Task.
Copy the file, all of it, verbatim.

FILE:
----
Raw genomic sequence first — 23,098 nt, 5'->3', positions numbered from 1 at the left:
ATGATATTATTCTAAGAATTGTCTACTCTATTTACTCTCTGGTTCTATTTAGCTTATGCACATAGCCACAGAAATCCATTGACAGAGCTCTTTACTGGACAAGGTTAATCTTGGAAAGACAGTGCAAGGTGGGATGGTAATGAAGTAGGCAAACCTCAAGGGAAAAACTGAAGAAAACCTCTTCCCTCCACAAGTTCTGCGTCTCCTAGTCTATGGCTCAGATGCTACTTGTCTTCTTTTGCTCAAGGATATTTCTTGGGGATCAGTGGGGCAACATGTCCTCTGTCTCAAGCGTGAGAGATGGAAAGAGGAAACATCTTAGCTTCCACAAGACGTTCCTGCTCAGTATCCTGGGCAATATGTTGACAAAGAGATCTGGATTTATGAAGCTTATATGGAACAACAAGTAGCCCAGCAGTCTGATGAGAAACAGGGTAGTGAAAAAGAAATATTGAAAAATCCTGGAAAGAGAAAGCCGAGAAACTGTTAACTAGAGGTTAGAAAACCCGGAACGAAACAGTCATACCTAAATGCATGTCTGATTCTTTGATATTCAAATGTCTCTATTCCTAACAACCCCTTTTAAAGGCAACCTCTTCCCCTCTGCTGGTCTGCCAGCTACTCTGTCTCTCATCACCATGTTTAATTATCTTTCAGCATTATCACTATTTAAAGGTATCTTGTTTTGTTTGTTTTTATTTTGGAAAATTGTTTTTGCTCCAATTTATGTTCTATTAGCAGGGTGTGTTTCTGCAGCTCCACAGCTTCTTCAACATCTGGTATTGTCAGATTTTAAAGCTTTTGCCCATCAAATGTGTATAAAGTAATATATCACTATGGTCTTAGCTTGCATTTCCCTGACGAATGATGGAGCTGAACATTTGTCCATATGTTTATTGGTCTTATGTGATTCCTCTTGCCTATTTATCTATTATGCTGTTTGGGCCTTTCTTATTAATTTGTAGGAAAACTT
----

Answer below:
Raw genomic sequence first — 23,098 nt, 5'->3', positions numbered from 1 at the left:
ATGATATTATTCTAAGAATTGTCTACTCTATTTACTCTCTGGTTCTATTTAGCTTATGCACATAGCCACAGAAATCCATTGACAGAGCTCTTTACTGGACAAGGTTAATCTTGGAAAGACAGTGCAAGGTGGGATGGTAATGAAGTAGGCAAACCTCAAGGGAAAAACTGAAGAAAACCTCTTCCCTCCACAAGTTCTGCGTCTCCTAGTCTATGGCTCAGATGCTACTTGTCTTCTTTTGCTCAAGGATATTTCTTGGGGATCAGTGGGGCAACATGTCCTCTGTCTCAAGCGTGAGAGATGGAAAGAGGAAACATCTTAGCTTCCACAAGACGTTCCTGCTCAGTATCCTGGGCAATATGTTGACAAAGAGATCTGGATTTATGAAGCTTATATGGAACAACAAGTAGCCCAGCAGTCTGATGAGAAACAGGGTAGTGAAAAAGAAATATTGAAAAATCCTGGAAAGAGAAAGCCGAGAAACTGTTAACTAGAGGTTAGAAAACCCGGAACGAAACAGTCATACCTAAATGCATGTCTGATTCTTTGATATTCAAATGTCTCTATTCCTAACAACCCCTTTTAAAGGCAACCTCTTCCCCTCTGCTGGTCTGCCAGCTACTCTGTCTCTCATCACCATGTTTAATTATCTTTCAGCATTATCACTATTTAAAGGTATCTTGTTTTGTTTGTTTTTATTTTGGAAAATTGTTTTTGCTCCAATTTATGTTCTATTAGCAGGGTGTGTTTCTGCAGCTCCACAGCTTCTTCAACATCTGGTATTGTCAGATTTTAAAGCTTTTGCCCATCAAATGTGTATAAAGTAATATATCACTATGGTCTTAGCTTGCATTTCCCTGACGAATGATGGAGCTGAACATTTGTCCATATGTTTATTGGTCTTATGTGATTCCTCTTGCCTATTTATCTATTATGCTGTTTGGGCCTTTCTTATTAATTTGTAGGAAAACTT